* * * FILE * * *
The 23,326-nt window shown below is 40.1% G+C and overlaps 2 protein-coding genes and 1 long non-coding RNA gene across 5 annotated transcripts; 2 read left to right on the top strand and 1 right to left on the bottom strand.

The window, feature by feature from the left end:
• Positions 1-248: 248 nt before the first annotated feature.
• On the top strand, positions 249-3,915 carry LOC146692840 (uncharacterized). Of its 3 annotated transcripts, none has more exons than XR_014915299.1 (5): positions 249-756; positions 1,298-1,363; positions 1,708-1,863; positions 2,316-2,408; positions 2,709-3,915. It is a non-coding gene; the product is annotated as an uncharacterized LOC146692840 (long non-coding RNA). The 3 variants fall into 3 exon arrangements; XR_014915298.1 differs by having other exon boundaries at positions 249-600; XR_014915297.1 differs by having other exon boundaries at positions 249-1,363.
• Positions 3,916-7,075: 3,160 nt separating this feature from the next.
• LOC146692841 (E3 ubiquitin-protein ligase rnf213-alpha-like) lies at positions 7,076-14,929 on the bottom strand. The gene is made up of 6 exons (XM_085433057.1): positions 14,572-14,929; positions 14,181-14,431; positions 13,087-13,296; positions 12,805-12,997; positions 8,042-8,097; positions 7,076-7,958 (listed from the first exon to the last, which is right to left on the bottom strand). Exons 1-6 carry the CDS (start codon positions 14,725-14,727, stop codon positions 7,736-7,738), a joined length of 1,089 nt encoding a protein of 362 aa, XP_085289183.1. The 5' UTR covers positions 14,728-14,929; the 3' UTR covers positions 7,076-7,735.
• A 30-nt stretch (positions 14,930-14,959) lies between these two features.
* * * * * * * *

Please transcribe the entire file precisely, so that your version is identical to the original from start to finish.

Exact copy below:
The 23,326-nt window shown below is 40.1% G+C and overlaps 2 protein-coding genes and 1 long non-coding RNA gene across 5 annotated transcripts; 2 read left to right on the top strand and 1 right to left on the bottom strand.

The window, feature by feature from the left end:
• Positions 1-248: 248 nt before the first annotated feature.
• On the top strand, positions 249-3,915 carry LOC146692840 (uncharacterized). Of its 3 annotated transcripts, none has more exons than XR_014915299.1 (5): positions 249-756; positions 1,298-1,363; positions 1,708-1,863; positions 2,316-2,408; positions 2,709-3,915. It is a non-coding gene; the product is annotated as an uncharacterized LOC146692840 (long non-coding RNA). The 3 variants fall into 3 exon arrangements; XR_014915298.1 differs by having other exon boundaries at positions 249-600; XR_014915297.1 differs by having other exon boundaries at positions 249-1,363.
• Positions 3,916-7,075: 3,160 nt separating this feature from the next.
• LOC146692841 (E3 ubiquitin-protein ligase rnf213-alpha-like) lies at positions 7,076-14,929 on the bottom strand. The gene is made up of 6 exons (XM_085433057.1): positions 14,572-14,929; positions 14,181-14,431; positions 13,087-13,296; positions 12,805-12,997; positions 8,042-8,097; positions 7,076-7,958 (listed from the first exon to the last, which is right to left on the bottom strand). Exons 1-6 carry the CDS (start codon positions 14,725-14,727, stop codon positions 7,736-7,738), a joined length of 1,089 nt encoding a protein of 362 aa, XP_085289183.1. The 5' UTR covers positions 14,728-14,929; the 3' UTR covers positions 7,076-7,735.
• A 30-nt stretch (positions 14,930-14,959) lies between these two features.